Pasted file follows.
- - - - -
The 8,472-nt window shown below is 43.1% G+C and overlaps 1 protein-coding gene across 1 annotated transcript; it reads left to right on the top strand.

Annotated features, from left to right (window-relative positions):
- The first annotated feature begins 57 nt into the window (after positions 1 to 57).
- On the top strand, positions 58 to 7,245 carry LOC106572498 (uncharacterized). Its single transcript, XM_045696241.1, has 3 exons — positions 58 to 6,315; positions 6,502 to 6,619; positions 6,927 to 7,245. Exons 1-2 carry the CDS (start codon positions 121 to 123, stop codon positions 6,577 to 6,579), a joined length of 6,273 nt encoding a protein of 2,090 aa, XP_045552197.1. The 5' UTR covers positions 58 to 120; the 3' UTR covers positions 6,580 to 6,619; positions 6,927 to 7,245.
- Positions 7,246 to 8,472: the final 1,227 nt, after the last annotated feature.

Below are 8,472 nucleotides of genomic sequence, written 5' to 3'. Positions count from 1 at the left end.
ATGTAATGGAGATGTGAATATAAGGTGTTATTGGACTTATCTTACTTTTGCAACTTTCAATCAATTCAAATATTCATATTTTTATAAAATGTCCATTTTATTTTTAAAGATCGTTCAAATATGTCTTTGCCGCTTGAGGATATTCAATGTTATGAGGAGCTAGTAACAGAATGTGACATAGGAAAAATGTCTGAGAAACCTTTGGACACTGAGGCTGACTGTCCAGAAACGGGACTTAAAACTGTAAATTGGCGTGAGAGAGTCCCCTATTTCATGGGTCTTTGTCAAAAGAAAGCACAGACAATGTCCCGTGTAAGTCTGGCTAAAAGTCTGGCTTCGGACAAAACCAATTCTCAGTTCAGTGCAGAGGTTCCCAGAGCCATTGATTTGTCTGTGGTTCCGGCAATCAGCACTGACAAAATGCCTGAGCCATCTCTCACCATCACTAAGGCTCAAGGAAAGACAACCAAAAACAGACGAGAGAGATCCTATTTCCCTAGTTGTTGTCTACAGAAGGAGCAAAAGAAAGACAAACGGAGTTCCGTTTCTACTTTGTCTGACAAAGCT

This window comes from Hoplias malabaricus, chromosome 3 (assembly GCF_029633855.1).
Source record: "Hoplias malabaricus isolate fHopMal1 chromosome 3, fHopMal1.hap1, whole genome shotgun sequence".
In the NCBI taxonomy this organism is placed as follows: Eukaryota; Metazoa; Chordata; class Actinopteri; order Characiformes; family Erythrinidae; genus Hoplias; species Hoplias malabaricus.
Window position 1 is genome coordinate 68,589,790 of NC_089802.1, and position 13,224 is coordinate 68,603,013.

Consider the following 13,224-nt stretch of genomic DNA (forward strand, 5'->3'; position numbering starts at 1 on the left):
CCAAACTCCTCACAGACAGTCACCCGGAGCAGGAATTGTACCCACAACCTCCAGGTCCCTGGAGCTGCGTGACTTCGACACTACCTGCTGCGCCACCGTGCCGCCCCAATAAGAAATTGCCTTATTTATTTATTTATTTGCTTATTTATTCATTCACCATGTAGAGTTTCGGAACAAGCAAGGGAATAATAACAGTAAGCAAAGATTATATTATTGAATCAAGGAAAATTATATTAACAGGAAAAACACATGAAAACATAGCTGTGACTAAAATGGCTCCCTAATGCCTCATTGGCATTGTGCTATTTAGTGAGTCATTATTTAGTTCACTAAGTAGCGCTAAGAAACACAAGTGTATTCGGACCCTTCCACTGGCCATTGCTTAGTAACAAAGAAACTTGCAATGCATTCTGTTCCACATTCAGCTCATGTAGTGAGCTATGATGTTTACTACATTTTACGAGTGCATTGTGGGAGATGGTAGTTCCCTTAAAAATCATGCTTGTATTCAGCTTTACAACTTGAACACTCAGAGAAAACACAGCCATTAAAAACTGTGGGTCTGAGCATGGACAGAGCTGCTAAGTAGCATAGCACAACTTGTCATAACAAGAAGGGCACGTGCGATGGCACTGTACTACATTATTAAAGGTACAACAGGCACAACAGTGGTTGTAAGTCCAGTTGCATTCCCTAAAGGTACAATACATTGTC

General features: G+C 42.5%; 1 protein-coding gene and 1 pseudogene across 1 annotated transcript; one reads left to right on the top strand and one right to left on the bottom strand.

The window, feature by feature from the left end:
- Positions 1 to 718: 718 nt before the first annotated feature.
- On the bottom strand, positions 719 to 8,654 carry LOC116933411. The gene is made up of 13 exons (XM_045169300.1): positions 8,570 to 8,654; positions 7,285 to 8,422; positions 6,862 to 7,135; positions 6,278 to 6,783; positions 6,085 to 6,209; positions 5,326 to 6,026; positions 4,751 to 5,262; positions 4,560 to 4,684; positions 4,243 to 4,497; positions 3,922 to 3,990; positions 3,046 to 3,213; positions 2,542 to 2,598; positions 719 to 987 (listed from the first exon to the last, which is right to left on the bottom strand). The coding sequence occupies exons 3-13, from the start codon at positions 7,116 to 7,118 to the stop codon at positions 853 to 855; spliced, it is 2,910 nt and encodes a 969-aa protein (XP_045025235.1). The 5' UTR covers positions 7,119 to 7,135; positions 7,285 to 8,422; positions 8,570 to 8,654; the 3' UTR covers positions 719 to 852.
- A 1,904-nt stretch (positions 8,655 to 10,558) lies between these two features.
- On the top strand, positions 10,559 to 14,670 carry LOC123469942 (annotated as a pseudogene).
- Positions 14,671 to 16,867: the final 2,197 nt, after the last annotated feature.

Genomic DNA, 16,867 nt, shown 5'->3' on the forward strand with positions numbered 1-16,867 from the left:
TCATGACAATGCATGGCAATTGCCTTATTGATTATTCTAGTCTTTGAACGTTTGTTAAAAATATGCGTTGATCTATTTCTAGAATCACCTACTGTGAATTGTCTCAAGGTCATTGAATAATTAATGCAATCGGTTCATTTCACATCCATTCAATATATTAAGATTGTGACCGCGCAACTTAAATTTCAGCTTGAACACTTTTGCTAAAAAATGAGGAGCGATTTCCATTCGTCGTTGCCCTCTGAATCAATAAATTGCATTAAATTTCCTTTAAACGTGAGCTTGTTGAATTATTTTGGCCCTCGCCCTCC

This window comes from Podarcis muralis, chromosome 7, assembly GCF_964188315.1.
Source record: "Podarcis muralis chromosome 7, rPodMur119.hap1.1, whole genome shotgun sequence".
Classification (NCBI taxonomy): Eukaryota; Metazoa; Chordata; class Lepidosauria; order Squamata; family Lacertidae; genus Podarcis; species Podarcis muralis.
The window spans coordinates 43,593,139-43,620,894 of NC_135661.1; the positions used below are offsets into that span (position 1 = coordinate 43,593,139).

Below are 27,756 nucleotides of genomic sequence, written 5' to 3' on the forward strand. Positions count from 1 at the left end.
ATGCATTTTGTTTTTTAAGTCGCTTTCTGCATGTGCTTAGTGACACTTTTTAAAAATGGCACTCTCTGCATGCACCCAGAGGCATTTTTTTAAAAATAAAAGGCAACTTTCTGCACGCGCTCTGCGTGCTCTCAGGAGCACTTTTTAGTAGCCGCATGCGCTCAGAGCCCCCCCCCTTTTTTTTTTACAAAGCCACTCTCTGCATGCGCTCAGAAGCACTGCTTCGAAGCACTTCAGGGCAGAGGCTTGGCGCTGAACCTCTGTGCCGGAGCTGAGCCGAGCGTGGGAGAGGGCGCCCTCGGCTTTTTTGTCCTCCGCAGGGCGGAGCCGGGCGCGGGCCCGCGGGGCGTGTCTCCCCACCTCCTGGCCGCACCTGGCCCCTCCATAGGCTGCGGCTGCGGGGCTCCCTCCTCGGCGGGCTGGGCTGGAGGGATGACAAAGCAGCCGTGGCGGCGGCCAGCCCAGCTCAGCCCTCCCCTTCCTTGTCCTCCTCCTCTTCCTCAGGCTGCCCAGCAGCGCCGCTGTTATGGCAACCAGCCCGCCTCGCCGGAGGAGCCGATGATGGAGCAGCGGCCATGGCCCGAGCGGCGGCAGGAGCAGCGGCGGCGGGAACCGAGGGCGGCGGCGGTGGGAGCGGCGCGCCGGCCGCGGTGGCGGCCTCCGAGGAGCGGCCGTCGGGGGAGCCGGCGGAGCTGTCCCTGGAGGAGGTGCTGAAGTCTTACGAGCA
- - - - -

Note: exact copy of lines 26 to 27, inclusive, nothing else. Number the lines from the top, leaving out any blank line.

The window spans coordinates 43,593,139-43,620,894 of NC_135661.1; the positions used below are offsets into that span (position 1 = coordinate 43,593,139).

Below are 27,756 nucleotides of genomic sequence, written 5' to 3' on the forward strand. Positions count from 1 at the left end.